The Firebird: Deconstructing A Toller Cranston Magnum Opus
Toller Cranston's impact on figure skating isn't something you can measure by 6.0's, PCS scores or even applause. Quite arguably the most daring and influential skater of the 20th Century, Toller used skating as a means to an end and to say that the art that he so beautifully has shared with us both on and off the ice is innovative and beautifully expressive is really the understatement of whatever century you like. His successes in competition (both "amateur" and professional), as a performer, artist, commentator, writer and human are so larger than life that it's really so easy to forget just how genius his skating itself really was. It wasn't just fresh, exciting and relevant when he skated it. It's still fresh, exciting and relevant now.
To show just how exciting, fascinating and relevant his work still is, I wanted to examine and deconstruct one of his biggest tour de forces as a professional (and one of my personal favourites) - Toller's Firebird program set to Salsoul Orchestra's "Magic Bird Of Fire". This is not your IJS watered down "Firebird" program, baby. This is how it's done properly. I'm linking two videos below of Toller's performances of this iconic program so you can watch and compare:
Toller's repetition of movement in this piece is really groundbreaking as the use of repetition of movements in 3's or 4's for dramatic effect wasn't something that we saw a lot of in choreography of eligible programs until Jayne Torvill and Christopher Dean started stealing shows with their choreography not only for themselves but for the Duchesnay's as well. In this program, we not only see the repetition of those kick like movements but also in the Russian split moves (performed four times in the World Professional Championships performance and thrice in the International Professional Championships/Labatt ProSkate effort). Toller also repeats the broken leg spin and the double stag jump which he performed earlier in the program and in the middle of his jump series with the triple Salchow. What's interesting about the repetition of jumps and spins in a technical program for dramatic effect is that he's making use not only of the music but demonstrating his ability to perform technical elements TO music. The timing of a jump or a spin TO your music not only shows your technical ability and sense of timing but your confidence as well. It just exudes in this performance, which I love.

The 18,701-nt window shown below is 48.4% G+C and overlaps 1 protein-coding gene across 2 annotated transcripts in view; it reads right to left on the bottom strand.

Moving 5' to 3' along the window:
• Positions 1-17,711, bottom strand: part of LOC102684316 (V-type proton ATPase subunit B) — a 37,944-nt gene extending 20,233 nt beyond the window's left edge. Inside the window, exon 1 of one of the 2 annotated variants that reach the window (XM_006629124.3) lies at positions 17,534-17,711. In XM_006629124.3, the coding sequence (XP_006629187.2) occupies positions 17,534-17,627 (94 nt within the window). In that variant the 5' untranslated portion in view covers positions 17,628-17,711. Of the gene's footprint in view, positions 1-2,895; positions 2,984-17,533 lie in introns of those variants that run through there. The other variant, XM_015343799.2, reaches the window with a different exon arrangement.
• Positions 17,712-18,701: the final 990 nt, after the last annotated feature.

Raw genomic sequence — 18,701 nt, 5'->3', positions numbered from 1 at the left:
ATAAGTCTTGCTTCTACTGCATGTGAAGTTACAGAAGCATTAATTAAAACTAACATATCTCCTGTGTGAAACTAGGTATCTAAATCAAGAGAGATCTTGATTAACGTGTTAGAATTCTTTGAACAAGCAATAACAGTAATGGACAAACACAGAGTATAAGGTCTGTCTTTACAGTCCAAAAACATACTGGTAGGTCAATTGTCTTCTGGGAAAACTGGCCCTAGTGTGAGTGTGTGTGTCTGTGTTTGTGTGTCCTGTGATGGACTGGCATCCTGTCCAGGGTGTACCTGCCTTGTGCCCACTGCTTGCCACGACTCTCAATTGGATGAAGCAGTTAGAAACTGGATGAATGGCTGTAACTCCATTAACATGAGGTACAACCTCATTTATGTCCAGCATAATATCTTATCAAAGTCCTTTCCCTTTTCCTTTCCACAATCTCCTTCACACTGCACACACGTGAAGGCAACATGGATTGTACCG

"I strive to be new and different all time. I'm always searching and I'm never content with one choreographic routine. I've just got to change all the time and be different. And so I think with my skating performances, as far as skaters are concerned, there's always a certain amount of excitement because they're unexpected. I mean, they never know what I'll do next," Toller revelled. And that's really what it came down in Toller's skating. There was not only this controlled abandon but an ever changing tableau, almost like an artist being asked to paint the same painting twice but drawing the bowl of fruit on the table differently each time. One day it's an apple, another an orange, and the third day you go back and see a giant pineapple and are like say whaaaaat? Toller's programs were always quintessentially him, but details changed from performance to performance. He kept it fresh. The jump sequence changed from performance to performance as do spins, details in footwork and arm movements although the general layout and choreography remain remarkably consistent. Nathan Birch, who skated with John Curry's Company and started The Next Ice Age, felt that "what makes Toller such an incredible improviser is that he knows his music intimately down to every note, beat, and intonation. This fact allows his freedom to reign unabashed and perfectly imperfect, in a way we all wish we could experience abandon. He remains a great inspiration to every artist of the ice or any medium."
As impeccable as his timing and choreography are, it's really his expression of the music that stands out in "The Firebird" and each and every Toller Cranston performance we've been blessed to witness. CBC skating commentator PJ Kwong offered that "when I was a young skater, I remember watching Toller Cranston with a high degree of fascination. Like some kind of rare and colourful bird it was impossible to not watch and be completely enthralled. Toller’s Firebird was the perfect expression of this iconic music and beautifully costumed to boot. He definitely put the ‘Fire’ in Firebird."
That timing, that choreography and passion for expression... and fearlessness to be himself was really something that was consistent throughout Toller Cranston's performances and career. The joy and the flair he possessed as a skater were the exception, not the rule and to this day, we've certainly seen some very innovative and risk taking skaters (mostly in professional skating) but there has never been another Toller Cranston. There never will be. One thing's for sure, "The Firebird" is a real gem.
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